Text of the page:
The FINANCIAL — “The United States is deeply concerned by the decision of de facto Abkhaz authorities to close two controlled crossing points along the administrative boundary line of the occupied territory of Abkhazia in Georgia,” State Department Spokesperson Mark C. Toner said in a press statement on March 6.
Authorities in Sokhumi closed two out of four crossing points – Nabakevi-Khurcha and Meore Otobaia-Orsantia – between Abkhazia’s predominantly ethnic Georgian Gali district and its adjoining Zugdidi district of Samegrelo region on March 5, according to Civil.Ge.
The U.S. Department of State said that these closures “will further restrict freedom of movement and damage the livelihoods of local residents.”
“Actions such as these not only impose humanitarian hardships on the local population, they also erode the trust and confidence of the people and undermine the Geneva International Discussions, which are the recognized mechanism for discussing security-related issues and humanitarian needs of the conflict-affected population,” it said.
“The United States calls for these crossing points to be re-opened, allowing children to attend school and residents to move freely to engage in commerce, visit relatives, and obtain necessary medical services,” the statement also said.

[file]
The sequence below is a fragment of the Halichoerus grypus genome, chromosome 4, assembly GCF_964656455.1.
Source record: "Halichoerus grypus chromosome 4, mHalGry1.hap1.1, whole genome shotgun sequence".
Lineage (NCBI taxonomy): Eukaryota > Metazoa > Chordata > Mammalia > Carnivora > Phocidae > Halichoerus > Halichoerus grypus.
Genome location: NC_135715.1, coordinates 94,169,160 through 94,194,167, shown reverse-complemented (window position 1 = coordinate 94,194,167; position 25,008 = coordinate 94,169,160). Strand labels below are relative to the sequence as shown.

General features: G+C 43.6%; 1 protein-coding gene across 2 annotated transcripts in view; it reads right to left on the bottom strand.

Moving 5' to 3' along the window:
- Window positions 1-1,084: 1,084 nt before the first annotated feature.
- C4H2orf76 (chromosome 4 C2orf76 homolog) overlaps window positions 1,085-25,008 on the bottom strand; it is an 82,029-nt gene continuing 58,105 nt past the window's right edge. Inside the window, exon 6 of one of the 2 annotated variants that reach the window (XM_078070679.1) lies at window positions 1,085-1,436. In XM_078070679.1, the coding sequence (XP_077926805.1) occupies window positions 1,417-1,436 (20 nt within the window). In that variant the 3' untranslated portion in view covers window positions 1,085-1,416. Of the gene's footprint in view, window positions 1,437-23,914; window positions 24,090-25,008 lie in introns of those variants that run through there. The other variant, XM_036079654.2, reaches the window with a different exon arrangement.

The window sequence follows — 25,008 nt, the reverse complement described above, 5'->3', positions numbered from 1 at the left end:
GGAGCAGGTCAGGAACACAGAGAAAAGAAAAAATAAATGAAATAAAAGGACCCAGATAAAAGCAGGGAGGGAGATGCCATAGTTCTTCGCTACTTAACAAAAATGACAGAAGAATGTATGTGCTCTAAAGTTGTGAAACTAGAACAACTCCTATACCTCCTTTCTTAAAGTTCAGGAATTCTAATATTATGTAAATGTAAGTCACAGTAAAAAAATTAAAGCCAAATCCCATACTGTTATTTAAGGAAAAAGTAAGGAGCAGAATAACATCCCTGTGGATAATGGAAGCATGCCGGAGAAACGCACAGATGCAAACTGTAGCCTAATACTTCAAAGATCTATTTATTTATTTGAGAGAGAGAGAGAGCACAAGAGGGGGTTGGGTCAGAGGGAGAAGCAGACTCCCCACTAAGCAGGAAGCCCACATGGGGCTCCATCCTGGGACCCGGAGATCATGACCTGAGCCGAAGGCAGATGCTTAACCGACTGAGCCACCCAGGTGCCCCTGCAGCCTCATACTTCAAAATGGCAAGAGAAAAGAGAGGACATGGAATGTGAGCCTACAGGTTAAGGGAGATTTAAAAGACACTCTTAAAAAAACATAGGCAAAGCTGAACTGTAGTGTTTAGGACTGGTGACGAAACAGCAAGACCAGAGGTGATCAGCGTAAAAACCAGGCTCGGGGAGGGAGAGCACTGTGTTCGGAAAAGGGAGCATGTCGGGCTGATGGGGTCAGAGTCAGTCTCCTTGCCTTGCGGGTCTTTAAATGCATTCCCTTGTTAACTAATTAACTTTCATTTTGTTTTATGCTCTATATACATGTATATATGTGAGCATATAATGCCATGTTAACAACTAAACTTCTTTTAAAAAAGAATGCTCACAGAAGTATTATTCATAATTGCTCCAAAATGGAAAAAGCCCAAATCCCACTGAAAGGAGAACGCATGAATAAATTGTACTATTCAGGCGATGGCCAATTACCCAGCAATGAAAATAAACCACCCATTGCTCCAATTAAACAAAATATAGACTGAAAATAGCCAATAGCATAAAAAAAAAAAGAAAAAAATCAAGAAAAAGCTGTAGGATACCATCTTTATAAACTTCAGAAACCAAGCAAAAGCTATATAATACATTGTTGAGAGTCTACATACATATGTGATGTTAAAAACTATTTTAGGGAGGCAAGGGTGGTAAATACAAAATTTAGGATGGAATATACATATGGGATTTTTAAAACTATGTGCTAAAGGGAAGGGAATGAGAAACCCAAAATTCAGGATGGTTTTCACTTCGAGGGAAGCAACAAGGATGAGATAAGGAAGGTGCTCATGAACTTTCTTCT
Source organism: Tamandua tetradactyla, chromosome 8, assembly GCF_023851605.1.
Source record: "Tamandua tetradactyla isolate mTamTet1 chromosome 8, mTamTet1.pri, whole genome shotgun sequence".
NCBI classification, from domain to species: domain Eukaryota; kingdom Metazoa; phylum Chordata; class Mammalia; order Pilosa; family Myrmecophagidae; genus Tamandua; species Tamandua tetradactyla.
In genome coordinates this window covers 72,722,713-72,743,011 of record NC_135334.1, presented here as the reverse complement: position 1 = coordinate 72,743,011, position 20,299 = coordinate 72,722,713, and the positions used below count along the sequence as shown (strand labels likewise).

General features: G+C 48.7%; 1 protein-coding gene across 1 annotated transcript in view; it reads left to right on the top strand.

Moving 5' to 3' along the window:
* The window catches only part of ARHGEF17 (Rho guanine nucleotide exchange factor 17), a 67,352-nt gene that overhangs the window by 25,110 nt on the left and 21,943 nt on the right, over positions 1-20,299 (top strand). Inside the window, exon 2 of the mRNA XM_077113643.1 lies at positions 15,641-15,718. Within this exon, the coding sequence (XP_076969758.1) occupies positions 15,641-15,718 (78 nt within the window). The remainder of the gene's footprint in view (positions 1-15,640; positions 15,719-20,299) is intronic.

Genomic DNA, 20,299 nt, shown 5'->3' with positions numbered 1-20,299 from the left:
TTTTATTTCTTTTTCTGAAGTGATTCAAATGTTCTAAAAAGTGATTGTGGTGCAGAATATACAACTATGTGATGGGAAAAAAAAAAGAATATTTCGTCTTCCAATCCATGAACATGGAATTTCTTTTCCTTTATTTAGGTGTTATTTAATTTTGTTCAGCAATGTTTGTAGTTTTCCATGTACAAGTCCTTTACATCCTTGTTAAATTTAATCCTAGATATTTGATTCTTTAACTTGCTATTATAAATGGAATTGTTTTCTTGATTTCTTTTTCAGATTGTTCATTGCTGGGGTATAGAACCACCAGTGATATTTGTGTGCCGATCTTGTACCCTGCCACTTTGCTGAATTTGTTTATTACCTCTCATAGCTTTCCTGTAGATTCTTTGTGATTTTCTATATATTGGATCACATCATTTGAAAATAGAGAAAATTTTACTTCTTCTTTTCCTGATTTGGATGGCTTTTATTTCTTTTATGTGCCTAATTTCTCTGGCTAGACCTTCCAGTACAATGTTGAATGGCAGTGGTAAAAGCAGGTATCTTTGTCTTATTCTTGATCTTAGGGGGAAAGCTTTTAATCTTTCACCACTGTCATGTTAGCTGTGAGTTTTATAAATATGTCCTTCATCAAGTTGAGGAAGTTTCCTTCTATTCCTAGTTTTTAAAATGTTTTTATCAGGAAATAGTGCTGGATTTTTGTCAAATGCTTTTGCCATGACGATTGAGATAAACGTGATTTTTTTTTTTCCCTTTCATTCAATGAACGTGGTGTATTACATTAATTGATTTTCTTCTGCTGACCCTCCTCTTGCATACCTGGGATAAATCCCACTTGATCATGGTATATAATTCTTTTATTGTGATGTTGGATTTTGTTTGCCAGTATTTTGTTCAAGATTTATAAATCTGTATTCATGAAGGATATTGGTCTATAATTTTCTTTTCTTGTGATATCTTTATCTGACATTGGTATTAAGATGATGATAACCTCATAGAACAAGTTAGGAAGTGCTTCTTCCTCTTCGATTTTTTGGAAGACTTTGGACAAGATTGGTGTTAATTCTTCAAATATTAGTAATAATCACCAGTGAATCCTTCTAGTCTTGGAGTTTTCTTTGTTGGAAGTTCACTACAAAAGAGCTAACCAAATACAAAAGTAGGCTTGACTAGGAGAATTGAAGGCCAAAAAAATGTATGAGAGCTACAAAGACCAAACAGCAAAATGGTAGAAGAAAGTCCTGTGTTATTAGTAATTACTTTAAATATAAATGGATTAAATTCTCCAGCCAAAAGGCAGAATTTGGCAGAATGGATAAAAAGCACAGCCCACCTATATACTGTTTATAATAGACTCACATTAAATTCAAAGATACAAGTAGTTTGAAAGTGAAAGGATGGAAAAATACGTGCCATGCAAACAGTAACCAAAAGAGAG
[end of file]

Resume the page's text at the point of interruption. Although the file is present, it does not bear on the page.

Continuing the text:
The State Department Spokesperson reiterated the country’s “full support” to Georgia’s territorial integrity, independence, and sovereignty within its internationally recognized borders.
The decision to close the crossing points, made on December 28 by authorities in Sokhumi, has raised concerns locally and internationally.
Residents of Nabakevi and surrounding villages in Gali district, who used the two crossing points to travel to the neighboring Zugdidi district for schooling, medical services and commercial activities, organized a protest rally against the decision on January 25.
A number of countries and international organizations, including the United Nations, the European Union, NATO, the United States, the United Kingdom, Lithuania and Japan, spoke against the planned closure stressing that it would restrict freedom of movement for locals, including schoolchildren and patients requiring medical treatment.